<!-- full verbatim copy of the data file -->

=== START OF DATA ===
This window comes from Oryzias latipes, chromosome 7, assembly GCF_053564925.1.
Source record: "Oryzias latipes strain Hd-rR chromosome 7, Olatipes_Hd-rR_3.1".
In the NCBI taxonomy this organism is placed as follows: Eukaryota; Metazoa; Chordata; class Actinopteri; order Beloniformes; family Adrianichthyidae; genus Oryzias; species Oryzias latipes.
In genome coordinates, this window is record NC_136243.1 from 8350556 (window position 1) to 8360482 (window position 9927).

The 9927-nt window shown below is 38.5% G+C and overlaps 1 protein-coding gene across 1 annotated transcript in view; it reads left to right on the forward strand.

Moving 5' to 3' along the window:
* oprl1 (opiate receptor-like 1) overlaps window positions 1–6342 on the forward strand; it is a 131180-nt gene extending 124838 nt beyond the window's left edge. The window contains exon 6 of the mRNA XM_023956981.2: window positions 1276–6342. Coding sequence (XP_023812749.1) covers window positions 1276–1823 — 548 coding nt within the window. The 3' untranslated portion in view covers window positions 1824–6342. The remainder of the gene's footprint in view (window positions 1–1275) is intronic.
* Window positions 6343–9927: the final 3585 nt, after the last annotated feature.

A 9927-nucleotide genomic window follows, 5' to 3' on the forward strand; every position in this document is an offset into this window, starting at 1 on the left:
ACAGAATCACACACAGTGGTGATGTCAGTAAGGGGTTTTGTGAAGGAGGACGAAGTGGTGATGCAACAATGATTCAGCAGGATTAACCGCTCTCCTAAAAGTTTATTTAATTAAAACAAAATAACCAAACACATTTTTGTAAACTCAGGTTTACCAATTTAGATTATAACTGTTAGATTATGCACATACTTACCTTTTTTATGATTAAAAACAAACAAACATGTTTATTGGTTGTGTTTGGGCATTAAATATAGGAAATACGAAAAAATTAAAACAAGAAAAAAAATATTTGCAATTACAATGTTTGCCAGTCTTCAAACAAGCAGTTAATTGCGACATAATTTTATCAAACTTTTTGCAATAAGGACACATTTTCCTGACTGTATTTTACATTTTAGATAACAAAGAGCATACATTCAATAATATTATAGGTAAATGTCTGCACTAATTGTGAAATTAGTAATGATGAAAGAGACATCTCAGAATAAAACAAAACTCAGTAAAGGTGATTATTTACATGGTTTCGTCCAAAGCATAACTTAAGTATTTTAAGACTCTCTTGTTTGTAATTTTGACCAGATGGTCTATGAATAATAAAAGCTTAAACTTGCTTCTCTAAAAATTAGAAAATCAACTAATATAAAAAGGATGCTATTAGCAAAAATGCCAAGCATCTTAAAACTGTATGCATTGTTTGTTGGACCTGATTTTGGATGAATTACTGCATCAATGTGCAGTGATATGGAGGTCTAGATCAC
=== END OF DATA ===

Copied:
This window comes from Oryzias latipes, chromosome 7, assembly GCF_053564925.1.
Source record: "Oryzias latipes strain Hd-rR chromosome 7, Olatipes_Hd-rR_3.1".
In the NCBI taxonomy this organism is placed as follows: Eukaryota; Metazoa; Chordata; class Actinopteri; order Beloniformes; family Adrianichthyidae; genus Oryzias; species Oryzias latipes.
In genome coordinates, this window is record NC_136243.1 from 8350556 (window position 1) to 8360482 (window position 9927).

The 9927-nt window shown below is 38.5% G+C and overlaps 1 protein-coding gene across 1 annotated transcript in view; it reads left to right on the forward strand.

Moving 5' to 3' along the window:
* oprl1 (opiate receptor-like 1) overlaps window positions 1–6342 on the forward strand; it is a 131180-nt gene extending 124838 nt beyond the window's left edge. The window contains exon 6 of the mRNA XM_023956981.2: window positions 1276–6342. Coding sequence (XP_023812749.1) covers window positions 1276–1823 — 548 coding nt within the window. The 3' untranslated portion in view covers window positions 1824–6342. The remainder of the gene's footprint in view (window positions 1–1275) is intronic.
* Window positions 6343–9927: the final 3585 nt, after the last annotated feature.

A 9927-nucleotide genomic window follows, 5' to 3' on the forward strand; every position in this document is an offset into this window, starting at 1 on the left:
ACAGAATCACACACAGTGGTGATGTCAGTAAGGGGTTTTGTGAAGGAGGACGAAGTGGTGATGCAACAATGATTCAGCAGGATTAACCGCTCTCCTAAAAGTTTATTTAATTAAAACAAAATAACCAAACACATTTTTGTAAACTCAGGTTTACCAATTTAGATTATAACTGTTAGATTATGCACATACTTACCTTTTTTATGATTAAAAACAAACAAACATGTTTATTGGTTGTGTTTGGGCATTAAATATAGGAAATACGAAAAAATTAAAACAAGAAAAAAAATATTTGCAATTACAATGTTTGCCAGTCTTCAAACAAGCAGTTAATTGCGACATAATTTTATCAAACTTTTTGCAATAAGGACACATTTTCCTGACTGTATTTTACATTTTAGATAACAAAGAGCATACATTCAATAATATTATAGGTAAATGTCTGCACTAATTGTGAAATTAGTAATGATGAAAGAGACATCTCAGAATAAAACAAAACTCAGTAAAGGTGATTATTTACATGGTTTCGTCCAAAGCATAACTTAAGTATTTTAAGACTCTCTTGTTTGTAATTTTGACCAGATGGTCTATGAATAATAAAAGCTTAAACTTGCTTCTCTAAAAATTAGAAAATCAACTAATATAAAAAGGATGCTATTAGCAAAAATGCCAAGCATCTTAAAACTGTATGCATTGTTTGTTGGACCTGATTTTGGATGAATTACTGCATCAATGTGCAGTGATATGGAGGTCTAGATCAC